This healing takes time, sometimes I think I can feel the shifting and rearranging of cells, other times I just take a pain killer, I am not tough. I can hear my mother, pull yourself together and stop making such a big deal about a bit of pain. (Let's not go down that memory lane for now.)
The circulation is dodgy, sometimes the ground moves under my feet, my ears begin to hiss and I give in and stay put in the deck chair under the wisteria. 
So I distract myself (or panic for a short little while).

The little cat stays by my side, probably because I supply her with empty vla containers. Dutch comfort food for the chewing-impaired. That and porridge with one of R's smoothies. Come to think of it, my nutrition has never been better.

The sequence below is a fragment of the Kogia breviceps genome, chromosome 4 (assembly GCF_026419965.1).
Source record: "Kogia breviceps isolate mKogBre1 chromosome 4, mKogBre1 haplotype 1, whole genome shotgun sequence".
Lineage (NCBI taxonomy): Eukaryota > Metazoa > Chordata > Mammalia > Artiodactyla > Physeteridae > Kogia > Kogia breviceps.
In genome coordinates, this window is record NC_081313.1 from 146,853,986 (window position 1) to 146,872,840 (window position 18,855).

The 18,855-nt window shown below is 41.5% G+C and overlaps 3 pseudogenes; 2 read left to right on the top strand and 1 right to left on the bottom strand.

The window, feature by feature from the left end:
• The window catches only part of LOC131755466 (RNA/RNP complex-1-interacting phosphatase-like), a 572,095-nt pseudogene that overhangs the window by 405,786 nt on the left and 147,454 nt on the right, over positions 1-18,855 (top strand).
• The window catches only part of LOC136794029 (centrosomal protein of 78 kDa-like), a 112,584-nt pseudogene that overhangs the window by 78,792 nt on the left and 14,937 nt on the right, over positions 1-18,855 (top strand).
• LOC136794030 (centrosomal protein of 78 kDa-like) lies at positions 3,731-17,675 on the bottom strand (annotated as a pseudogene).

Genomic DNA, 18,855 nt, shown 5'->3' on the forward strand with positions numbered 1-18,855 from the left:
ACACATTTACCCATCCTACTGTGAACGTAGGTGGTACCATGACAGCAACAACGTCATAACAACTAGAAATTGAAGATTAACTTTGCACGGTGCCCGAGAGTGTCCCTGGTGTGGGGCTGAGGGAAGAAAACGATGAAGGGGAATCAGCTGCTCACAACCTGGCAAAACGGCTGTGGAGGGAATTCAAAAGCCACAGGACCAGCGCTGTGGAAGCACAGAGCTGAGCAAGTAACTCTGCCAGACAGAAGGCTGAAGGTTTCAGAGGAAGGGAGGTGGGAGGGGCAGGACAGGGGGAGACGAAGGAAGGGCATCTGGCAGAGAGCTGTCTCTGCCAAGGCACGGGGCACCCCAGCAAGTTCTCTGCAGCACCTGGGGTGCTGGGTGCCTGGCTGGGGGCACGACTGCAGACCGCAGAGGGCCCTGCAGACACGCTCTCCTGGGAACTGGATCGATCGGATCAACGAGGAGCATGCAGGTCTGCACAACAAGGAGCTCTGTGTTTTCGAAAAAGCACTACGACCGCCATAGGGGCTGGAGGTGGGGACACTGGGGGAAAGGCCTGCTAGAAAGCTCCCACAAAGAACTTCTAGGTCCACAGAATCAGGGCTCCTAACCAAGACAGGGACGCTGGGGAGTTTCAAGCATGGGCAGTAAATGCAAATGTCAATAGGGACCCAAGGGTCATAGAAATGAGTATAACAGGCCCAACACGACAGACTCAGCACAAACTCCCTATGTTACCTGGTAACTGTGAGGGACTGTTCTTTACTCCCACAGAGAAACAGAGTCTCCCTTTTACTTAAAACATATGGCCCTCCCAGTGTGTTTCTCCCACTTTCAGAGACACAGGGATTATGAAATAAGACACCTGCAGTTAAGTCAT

On Sunday afternoon the garden was suddenly buzzing with hundreds and hundreds of bees and by the end of the day a colony had settled high up in the Douglas fir. It sits there now, a large brown teeming drop, shiny and calm, just the occasional humming. Eventually the distraught bee keeper arrived, in shorts, sticking his pale bare legs out to reassure us that there was no danger. He has only been doing this for a year and apparently this is the second time a rebel colony has left his garden down the road. He frowned as he looked up into the tall tree and mumbled something about a ladder but we haven't seen him since.

And I have been watching all seven parts of Top of the Lake and now I am trying to convince everybody and the whole world to watch this. In one go.

03 July 2013

the vast blue sky

Behind all hardening and tightening and rigidity of the heart, there’s always fear. But if you touch fear, behind fear there is a soft spot. And if you touch that soft spot, you find the vast blue sky.